If you’re a landlord, you have an immediate problem – tenants think you’re rich.
For most landlords, nothing could be further from the truth. The misconception, however, is easy to understand. To begin with, you own a house that you don’t even live in. That must mean you’re rich. Next, the tenant gives you money every month and you do nothing for it except go to the bank to deposit it.
A controversial article I wrote, 50 Tenant Excuses: I can’t pay my rent because.., has gotten a majority of my blog comments since 2013! Most of the comments are from landlords, but some are from very frustrated tenants and, without more information, I understand why they are frustrated.
I’d like to help clear up some of that tenant confusion and frustration here.
Some things that tenants need to understand:
1. The money you give to your landlord is not necessarily income for the landlord. They use this money to pay for the mortgage, interest, taxes, insurance and homeowners dues for the property you live in.
2. Beyond all those expenses, landlords add a small amount to your monthly rent that they save to help cover the cost of repairs on that property.
3. Most landlords lose money on their rental properties for the first 10-15 years that they own it because the amount they receive from you is not enough to cover all of the expenses to own the property. Some maintenance items are less expensive like a new water heater, but having to replace a roof or heating and air system can easily eat up 2-3 year’s worth of profits that we have been saving.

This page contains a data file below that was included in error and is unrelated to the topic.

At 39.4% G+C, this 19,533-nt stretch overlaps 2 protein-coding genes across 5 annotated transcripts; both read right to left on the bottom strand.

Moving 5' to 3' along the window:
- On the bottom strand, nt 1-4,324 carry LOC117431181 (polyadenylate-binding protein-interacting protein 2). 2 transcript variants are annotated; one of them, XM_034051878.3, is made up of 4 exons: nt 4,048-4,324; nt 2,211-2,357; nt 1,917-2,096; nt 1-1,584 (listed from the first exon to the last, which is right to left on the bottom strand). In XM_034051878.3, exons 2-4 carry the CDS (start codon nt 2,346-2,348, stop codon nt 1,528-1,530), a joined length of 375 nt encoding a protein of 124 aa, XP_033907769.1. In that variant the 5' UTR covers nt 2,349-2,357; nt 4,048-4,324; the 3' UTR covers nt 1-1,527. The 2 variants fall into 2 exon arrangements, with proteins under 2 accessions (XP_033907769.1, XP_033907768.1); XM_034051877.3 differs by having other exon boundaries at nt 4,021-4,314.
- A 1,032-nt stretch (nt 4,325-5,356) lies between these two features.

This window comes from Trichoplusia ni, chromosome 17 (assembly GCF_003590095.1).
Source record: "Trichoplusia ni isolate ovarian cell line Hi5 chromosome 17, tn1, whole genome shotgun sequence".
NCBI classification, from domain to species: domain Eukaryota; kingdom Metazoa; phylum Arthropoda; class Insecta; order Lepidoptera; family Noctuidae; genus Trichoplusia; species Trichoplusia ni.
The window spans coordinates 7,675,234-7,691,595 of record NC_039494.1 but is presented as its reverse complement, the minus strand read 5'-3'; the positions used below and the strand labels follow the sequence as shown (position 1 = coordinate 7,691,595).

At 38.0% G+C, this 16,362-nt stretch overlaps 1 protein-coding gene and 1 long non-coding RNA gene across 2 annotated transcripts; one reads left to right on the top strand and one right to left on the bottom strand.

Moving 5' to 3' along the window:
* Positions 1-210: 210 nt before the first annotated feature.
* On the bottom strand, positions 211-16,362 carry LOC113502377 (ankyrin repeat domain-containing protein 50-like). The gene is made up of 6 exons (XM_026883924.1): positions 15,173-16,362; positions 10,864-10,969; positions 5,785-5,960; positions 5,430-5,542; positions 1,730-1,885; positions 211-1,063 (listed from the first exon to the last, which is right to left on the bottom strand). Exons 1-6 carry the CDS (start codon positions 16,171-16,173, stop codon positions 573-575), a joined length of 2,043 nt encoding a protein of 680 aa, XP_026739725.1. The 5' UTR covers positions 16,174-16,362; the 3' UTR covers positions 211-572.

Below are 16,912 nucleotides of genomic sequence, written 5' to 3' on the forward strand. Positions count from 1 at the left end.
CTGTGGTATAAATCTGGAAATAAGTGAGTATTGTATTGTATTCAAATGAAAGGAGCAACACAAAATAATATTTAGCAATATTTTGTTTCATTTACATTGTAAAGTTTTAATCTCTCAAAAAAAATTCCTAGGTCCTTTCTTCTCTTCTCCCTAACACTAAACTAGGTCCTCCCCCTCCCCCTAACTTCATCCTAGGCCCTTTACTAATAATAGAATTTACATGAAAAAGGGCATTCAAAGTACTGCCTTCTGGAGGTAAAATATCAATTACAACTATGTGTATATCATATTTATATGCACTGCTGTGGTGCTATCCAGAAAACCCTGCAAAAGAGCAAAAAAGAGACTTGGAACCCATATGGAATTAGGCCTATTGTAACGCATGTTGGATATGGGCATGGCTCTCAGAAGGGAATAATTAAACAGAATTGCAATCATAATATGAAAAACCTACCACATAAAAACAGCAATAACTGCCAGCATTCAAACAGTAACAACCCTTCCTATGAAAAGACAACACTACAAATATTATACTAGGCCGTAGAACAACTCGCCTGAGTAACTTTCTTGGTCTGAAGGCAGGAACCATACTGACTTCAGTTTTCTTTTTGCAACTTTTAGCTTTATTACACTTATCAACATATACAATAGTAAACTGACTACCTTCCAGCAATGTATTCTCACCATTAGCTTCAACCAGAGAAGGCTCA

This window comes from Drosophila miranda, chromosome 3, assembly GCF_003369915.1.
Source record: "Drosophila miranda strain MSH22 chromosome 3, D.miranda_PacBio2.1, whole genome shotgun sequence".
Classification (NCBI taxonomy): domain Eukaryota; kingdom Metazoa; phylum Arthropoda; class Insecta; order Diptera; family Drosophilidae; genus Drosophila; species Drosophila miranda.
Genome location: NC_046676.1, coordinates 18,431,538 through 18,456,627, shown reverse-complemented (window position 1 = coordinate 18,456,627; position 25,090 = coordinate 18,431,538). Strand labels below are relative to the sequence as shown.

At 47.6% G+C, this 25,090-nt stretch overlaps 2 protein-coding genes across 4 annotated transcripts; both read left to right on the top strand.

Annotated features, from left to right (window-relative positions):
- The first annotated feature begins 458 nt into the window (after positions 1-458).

4. Landlords don’t raise rent to be mean; they raise rent to cover the rising costs of owning the property. Almost every year property taxes go up, insurance goes up, homeowners dues go up. There’s a lot of cost to owning and maintaining the property you live in.
5. Most landlords are providing you with a property worth tens of thousands of dollars and are charging you only a very small amount each month to live there.
6. Landlords trust you with one of the largest investments we will ever make and hope that you will honor our property and care for it as you live there. You want us to repair damage as it occurs and we want you to take care of it so that it remains in good condition. It is definitely a two way street where we both work together to make sure each of us is taken care of.
Owning a house is very expensive which is why most tenants rent rather than own. But there is really no reason for a tenant to understand why it is not pure profit for the landlord as tenants haven’t experienced being a landlord. I hope this article clears up some of the confusion.
What can you add to the conversation?